5) i repeat the paraphrasing a few times without having to look at the script
6) then i run my lines while doing a distracting activity (laundry, subtracting/adding math, someone throwing stuff at me, etc... ) ---> see Sanford Meisner, he talks about this. this is done to ensure when i walk into an audition room, i don't get nervous. because distraction causes me my subconscious mind to memorize lines no matter what stimuli is introduced in front me (ex a scary casting director or reader etc..)
7) Lastly, repeat repeat repeat step 5 and 6... soon the actual lines will start sticking effortlessly.
Okay i hope this helped. my longest post on here but i am sharing because this never fails me. but you should def. take a real acting class
I don't agree with the paraphrasing part. The downside of doing that is you might memorize the paraphrasing and say that instead of what is written.
Here's what I do to learn lines for an audition:
I normally do these things in distraction be it walking on the treadmill or while the T.V. is on etc. Most cold reads are in environment where there might be a lot of noise, so prepare for the worst.
1. Read EVERYTHING through multiple times to get what is going on. I think the most important questions are:
"what's my relationship?"
-We act differently towards different people because our relationship could range from really close to non-existent.
"what's my environment?"
-You don't want to look like an ass when you're yelling in a library when it's clearly meant to be an intimate conversation per se.
"the moment before?"
-If you have the first line, this will definitely help determine how you'll deliver it with the relationship and environment in mind. Even if you don't have the first line, it will give you something to do before the first line is said.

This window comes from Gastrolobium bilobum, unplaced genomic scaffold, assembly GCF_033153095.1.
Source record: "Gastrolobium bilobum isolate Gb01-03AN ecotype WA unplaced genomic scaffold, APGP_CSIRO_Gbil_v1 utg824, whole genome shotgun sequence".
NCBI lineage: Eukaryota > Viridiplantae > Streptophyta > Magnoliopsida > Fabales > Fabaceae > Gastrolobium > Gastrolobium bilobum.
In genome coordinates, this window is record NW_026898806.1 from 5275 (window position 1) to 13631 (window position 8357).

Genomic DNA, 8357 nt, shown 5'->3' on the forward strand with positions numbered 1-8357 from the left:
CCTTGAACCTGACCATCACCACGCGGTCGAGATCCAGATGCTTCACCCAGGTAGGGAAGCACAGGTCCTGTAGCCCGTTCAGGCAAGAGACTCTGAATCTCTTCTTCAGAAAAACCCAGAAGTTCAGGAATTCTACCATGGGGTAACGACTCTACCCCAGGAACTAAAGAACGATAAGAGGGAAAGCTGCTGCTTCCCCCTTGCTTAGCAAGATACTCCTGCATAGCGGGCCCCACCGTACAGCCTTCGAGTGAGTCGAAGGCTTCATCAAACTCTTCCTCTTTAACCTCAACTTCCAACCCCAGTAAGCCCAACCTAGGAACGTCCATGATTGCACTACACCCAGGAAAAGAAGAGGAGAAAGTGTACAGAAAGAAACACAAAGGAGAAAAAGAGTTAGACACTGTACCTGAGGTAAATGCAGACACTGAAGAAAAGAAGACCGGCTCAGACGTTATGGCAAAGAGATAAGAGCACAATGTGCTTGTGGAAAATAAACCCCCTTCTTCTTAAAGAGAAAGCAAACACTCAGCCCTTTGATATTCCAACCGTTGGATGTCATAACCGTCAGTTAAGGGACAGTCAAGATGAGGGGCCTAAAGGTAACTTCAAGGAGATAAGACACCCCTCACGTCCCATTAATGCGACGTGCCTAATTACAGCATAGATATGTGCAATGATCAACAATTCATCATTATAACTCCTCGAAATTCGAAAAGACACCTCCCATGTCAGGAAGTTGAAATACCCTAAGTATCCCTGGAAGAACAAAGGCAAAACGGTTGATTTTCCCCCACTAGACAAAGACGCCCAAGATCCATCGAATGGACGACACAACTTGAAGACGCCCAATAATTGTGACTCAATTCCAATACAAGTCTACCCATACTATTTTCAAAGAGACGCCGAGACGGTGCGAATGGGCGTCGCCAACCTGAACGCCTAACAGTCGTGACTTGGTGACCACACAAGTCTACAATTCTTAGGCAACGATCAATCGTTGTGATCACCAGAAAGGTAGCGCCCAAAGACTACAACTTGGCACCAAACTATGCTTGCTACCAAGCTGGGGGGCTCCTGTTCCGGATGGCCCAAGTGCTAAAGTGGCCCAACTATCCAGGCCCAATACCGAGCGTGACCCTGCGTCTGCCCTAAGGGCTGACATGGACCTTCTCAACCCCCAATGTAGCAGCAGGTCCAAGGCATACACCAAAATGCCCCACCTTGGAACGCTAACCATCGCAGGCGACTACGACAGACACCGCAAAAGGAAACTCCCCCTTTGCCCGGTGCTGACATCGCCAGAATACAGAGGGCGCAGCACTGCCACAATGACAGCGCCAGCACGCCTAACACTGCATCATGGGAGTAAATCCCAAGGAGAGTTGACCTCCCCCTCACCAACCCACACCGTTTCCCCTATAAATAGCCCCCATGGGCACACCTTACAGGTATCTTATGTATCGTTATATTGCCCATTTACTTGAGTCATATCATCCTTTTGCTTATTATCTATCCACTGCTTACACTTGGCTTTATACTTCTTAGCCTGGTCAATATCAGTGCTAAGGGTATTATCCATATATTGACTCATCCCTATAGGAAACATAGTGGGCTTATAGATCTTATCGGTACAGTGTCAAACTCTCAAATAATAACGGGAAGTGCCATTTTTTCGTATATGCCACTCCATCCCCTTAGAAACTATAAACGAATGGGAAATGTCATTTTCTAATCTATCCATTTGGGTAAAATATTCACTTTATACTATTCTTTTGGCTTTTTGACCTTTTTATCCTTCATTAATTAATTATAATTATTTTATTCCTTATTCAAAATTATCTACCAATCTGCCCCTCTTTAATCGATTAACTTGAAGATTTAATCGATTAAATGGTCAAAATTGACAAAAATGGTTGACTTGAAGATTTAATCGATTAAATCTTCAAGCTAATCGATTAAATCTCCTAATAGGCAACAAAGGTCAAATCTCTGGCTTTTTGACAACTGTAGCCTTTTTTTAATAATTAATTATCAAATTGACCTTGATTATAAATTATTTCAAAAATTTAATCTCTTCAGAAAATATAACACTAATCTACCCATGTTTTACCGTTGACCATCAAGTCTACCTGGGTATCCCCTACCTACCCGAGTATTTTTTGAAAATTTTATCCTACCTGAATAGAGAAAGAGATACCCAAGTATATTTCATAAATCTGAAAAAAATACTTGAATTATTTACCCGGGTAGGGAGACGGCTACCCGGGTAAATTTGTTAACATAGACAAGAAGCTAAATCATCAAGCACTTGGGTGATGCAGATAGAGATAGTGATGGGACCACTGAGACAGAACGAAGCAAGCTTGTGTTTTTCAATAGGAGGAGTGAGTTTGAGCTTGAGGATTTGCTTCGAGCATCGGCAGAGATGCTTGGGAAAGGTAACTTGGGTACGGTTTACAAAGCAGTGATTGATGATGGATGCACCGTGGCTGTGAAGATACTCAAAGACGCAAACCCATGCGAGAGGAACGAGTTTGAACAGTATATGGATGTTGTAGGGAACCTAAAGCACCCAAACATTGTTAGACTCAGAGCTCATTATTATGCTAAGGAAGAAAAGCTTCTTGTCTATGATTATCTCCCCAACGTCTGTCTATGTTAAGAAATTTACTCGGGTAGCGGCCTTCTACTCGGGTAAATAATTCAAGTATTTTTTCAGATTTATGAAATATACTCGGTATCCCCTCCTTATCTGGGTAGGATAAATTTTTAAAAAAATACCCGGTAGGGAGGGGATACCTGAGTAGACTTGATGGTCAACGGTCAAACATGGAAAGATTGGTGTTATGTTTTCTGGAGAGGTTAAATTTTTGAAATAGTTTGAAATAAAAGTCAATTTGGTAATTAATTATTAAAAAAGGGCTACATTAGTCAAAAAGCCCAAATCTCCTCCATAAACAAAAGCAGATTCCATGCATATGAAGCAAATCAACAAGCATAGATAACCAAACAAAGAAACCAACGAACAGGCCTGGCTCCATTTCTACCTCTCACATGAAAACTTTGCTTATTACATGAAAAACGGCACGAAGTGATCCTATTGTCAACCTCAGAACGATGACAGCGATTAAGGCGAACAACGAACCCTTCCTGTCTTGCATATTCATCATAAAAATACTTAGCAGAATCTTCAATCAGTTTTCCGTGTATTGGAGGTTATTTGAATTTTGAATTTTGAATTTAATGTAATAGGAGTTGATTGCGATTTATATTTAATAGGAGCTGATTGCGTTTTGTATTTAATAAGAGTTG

I don't think too much about objectives, superobjectives, and obstacles, etc. because we don't think that way in real life. It tends to get me too in my head.
2. Cover up my lines and read the other person's lines and write down what thoughts, opinions, etc. come up from just reading it. And then uncover my next line with those thoughts and opinions in mind. This gives me whatever subtext or choices for auditioning. It also answers why I say my lines and helps me in better memorizing.
3. Repeat each line MONOTONOUSLY with no intention, inflection, etc. I do this to ensure that I know my lines, but not in some kind of rhythm or sound that might get me locked into doing it only one way.
If it's a Cold read for Casting Director Workshops with a partner, I prefer to do the following within my 15 minutes:
I ask for at least 10 minutes to myself and go:
1. Read through it once or twice to get what's it about, the relationship, environment, and moment before
2. Run through every line of mine MONOTONOUSLY until I know most of it. The other person, PRAY THAT THEY DON'T SUCK, will give me how to say it.
I prefer a minimal amount of running though it with my partner. I'm not one of those people who likes to run through it multiple times right away. I always notice that most of the people who do that are only able to do it one way and look rehearsed. If you know your lines and simply listen and react, it should be a believable conversation and different each time.
I used the Marlon Brando example in its extreme context to demonstrate that if you have everything down, not knowing your lines by wrote won't kill you. If you are brilliant, you can pull it off. Most actors, are not that brilliant; therefore, that should answer your question. Conveying emotion/realism is harder than memorizing lines, because few can do it well. However, many can memorize lines if given adequate time. If you feel that forgetting lines is a particular weakness of yours then spend more time at it, you'll get better, and remember most actors forget their lines every now and then, it's not a big deal.